Squirrel Poop Vs. Rat Poop: 6 Differences [Explained]

Whether you found rodent droppings in your attic or want to identify potential wildlife in your area based on scats, you might wonder how to tell squirrel and rat poop apart. 

These two small mammals are about the same size, and both have pellet-like droppings. Identifying them could be a challenge, but there are ways to tell which rodents they belong to. 

Both squirrels and rats have cylindrical droppings of around 3/8 of an inch in size. However, squirrel poop has round edges, whereas rat poop has tapered edges. Squirrel droppings are also lighter in color and are often thicker compared to rat droppings. Rat poop is usually shiny and smooth, whereas squirrel scat can appear more rugged.

The table below shows a quick comparison between rat vs. squirrel poop*: 

CharacteristicsSquirrel ScatRat Scat
Appearance Irregular pellets that are typically dark reddish-brown in colorSmooth, shiny pellets that are typically black or dark brown in color
Shape Cylindrical in shape with round edges Sausage-shaped pellets with tapered edges
ColorReddish brown to dark brown. Lightens with ageDark brown to black. Lightens with age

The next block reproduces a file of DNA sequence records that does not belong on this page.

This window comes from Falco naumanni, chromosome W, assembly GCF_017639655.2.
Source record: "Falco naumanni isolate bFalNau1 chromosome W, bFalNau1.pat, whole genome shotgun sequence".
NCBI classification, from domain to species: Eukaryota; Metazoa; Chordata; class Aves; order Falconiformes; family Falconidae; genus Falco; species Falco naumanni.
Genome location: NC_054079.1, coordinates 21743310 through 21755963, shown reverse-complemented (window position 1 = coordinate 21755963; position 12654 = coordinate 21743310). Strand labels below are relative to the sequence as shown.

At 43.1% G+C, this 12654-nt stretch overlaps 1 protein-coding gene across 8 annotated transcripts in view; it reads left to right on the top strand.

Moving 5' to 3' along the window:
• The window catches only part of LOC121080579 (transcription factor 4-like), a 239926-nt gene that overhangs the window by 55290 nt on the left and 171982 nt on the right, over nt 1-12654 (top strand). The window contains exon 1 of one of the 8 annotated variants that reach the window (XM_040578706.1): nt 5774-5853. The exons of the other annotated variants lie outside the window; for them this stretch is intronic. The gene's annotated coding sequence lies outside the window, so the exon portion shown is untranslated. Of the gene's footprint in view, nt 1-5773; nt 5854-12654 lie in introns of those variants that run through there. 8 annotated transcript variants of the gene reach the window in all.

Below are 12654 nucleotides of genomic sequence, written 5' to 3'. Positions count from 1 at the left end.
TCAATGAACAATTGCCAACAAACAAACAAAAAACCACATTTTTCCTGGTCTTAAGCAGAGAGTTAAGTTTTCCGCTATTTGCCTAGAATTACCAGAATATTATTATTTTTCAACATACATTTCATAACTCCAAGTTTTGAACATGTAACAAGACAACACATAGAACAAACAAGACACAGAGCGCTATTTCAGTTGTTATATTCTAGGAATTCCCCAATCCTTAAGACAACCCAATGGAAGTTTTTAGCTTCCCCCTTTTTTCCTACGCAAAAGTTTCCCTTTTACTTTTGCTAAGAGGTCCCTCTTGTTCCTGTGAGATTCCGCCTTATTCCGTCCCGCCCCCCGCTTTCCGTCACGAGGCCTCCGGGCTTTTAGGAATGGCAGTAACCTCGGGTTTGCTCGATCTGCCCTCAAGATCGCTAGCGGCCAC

Consistency Less uniformMore uniform 
Content Traces of seeds and nutsTypically homogenous appearance

*Data in the table was sourced from research papers, governmental agencies, educational websites, and pest control specialists that are cited throughout this article. 

6 Differences Between Squirrel Poop And Rat Poop

1. Appearance 

At first glance, all rodent droppings seem to look alike. However, there are slight differences that can help you tell between the two species. 

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Squirrels, including tree squirrels, ground squirrels, and chipmunks, have pellet-type scat, but the appearance of pellets isn’t as regular as that of rats or mice.

Typical pellets have a cylindrical shape with round edges, but raisin-shaped pellets are also common. 

Rat poop looks like mouse poop but larger. Fresh pellets are typically smooth and shiny, and the color is almost always dark.

Comparatively, squirrel scat has a rougher appearance, the surface looking less smooth.

2. Shape 

As already mentioned, both rodents have pellet droppings that are usually cylindrical in shape.

The main difference is that squirrel droppings have rounded edges, whereas rat droppings are tapered.

This isn’t an exact science, though, and incorrectly labeling squirrel poop as rat poop (or vice versa) based on shape alone is possible.

A way to identify between the two rodents is by looking at the dropping clusters. 

Squirrel droppings are randomly distributed with barrel-shaped, raisin-shaped, or jelly bean-shaped pellets. More often, a cluster includes pellets of all shapes.

Rat droppings are also randomly distributed, but the shape of all pellets is more sausage-like.

3. Size

Rat and squirrel droppings are not only similar in shape and looks, but they are also similar in size. 

Typically, squirrel poop is around 3/8 of an inch long and about 1/8 of an inch thick. Rat scat is about the same size, even though it is often thinner than squirrel scat.